The History of Hammermill Paper
Hammermill was founded in 1898 as the "Ernst R Behrend Company". That same year, construction was begun on our first paper mill in Erie, Pennsylvania.
In early 1899, before construction of the Erie mill was completed, Ernst Behrend changed the company name to "Hammermill". It was named after the pulp and paper mill in Germany owned and operated by his father, Moritz Behrend. The German mill had been built on the site of an old drop hammer forge used to rework scrap wrought iron. Locals referred to the original site as "the Hammer," thus the name "Hammermill".
Hammermill expanded its mill base again in 1959 with the acquisition of the Oswego mill in New York. For many years this mill made copier paper that was packaged exclusively for Xerox. Today, Oswego is dedicated to producing recycled Kraft paper.
The company continued its growth in the 1960's with the purchase of the Lock Haven, Pennsylvania mill in 1965. Its 150,000-ton capacity raised the company's papermaking potential to half a million tons.
Also in 1965, construction began on the Riverdale pulp mill near Selma, Alabama. At this facility in 1986, construction of the world-class #15 paper machine was completed and in 1995, the bigger and faster #16 machine was added.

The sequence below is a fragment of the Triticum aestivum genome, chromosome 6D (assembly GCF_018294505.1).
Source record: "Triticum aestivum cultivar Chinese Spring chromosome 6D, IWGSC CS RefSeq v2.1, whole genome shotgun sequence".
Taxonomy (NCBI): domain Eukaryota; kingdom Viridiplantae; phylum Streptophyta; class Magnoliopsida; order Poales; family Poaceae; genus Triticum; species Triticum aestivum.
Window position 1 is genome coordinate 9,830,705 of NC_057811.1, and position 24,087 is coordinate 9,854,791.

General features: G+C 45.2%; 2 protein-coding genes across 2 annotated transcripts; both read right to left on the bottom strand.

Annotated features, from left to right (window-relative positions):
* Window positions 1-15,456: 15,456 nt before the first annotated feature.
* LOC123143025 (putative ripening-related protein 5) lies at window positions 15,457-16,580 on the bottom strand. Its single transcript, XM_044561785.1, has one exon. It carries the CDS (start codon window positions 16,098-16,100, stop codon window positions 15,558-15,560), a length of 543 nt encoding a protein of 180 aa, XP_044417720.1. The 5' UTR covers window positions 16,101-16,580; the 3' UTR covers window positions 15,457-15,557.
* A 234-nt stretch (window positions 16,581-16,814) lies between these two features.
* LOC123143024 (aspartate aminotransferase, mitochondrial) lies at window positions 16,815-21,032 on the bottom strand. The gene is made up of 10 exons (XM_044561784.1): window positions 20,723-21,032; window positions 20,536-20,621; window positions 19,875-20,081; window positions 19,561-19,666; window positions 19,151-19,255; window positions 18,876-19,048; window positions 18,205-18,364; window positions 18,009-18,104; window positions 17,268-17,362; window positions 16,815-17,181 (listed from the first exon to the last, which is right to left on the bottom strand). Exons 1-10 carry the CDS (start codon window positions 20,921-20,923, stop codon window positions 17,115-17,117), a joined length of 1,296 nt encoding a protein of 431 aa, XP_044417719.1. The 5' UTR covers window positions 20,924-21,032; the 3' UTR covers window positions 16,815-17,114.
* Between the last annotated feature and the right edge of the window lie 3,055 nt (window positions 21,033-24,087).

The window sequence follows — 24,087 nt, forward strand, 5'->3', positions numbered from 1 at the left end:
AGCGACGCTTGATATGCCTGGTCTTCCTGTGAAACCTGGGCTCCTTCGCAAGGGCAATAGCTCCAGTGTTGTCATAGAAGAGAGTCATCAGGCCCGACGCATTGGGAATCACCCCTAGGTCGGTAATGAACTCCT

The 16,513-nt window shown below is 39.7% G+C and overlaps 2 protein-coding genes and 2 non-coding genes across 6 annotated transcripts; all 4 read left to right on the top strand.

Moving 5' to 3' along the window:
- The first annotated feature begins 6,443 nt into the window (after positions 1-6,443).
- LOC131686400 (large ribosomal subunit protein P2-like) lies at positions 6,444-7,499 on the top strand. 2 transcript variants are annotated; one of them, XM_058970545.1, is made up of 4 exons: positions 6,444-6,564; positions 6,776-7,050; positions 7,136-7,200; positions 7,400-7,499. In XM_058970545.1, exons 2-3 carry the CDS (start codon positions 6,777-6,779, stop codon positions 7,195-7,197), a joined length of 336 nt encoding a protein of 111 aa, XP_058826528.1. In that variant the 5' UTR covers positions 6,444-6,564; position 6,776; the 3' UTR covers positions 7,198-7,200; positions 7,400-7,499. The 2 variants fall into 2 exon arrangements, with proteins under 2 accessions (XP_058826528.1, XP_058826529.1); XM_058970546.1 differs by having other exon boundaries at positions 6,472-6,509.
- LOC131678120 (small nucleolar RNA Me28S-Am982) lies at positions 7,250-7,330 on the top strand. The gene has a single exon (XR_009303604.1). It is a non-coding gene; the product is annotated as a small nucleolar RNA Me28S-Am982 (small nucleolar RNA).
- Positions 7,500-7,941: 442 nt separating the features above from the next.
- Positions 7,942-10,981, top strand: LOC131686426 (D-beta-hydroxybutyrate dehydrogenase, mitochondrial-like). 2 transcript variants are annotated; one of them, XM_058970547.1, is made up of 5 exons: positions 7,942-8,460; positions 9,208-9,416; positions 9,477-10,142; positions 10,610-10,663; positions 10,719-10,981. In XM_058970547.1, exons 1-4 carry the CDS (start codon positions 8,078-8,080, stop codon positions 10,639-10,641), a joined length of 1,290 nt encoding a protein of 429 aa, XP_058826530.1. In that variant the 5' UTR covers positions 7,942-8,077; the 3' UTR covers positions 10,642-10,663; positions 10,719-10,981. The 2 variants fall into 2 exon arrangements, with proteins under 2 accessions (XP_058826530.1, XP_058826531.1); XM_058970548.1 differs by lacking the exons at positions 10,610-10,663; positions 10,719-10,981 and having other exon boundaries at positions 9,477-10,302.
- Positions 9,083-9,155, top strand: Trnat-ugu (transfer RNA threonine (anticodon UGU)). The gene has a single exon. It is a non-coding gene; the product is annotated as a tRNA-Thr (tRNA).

A new chapter in Hammermill's history began in 1987 when it was acquired by International Paper Company. This gave Hammermill vast resources to draw on that were far beyond what was available before.
In 1988, customer service and operations were moved to International Paper's operational headquarters in Memphis, Tennessee where they remain today.
A major reason for the growth of Hammermill is that ever since its founding, the company has had a history of being innovative, market-focused and customer driven.
A major innovation in papermaking technology occurred in 1952 when Hammermill developed the neutracel pulping process, allowing us to be the first to make fine papers from hardwood pulp. Papers produced using this process combined the benefits of a high quality printing surface using hardwood with the durability previously only available using soft pulp.
In 1954, our cooperative venture with the Haloid-Xerox Company paid off when we created the first xerographic copier papers.
In the 1980's, a new way of imaging on paper was emerging - laser technology. Once again, another first - in 1986, Hammermill was the first to market laser paper.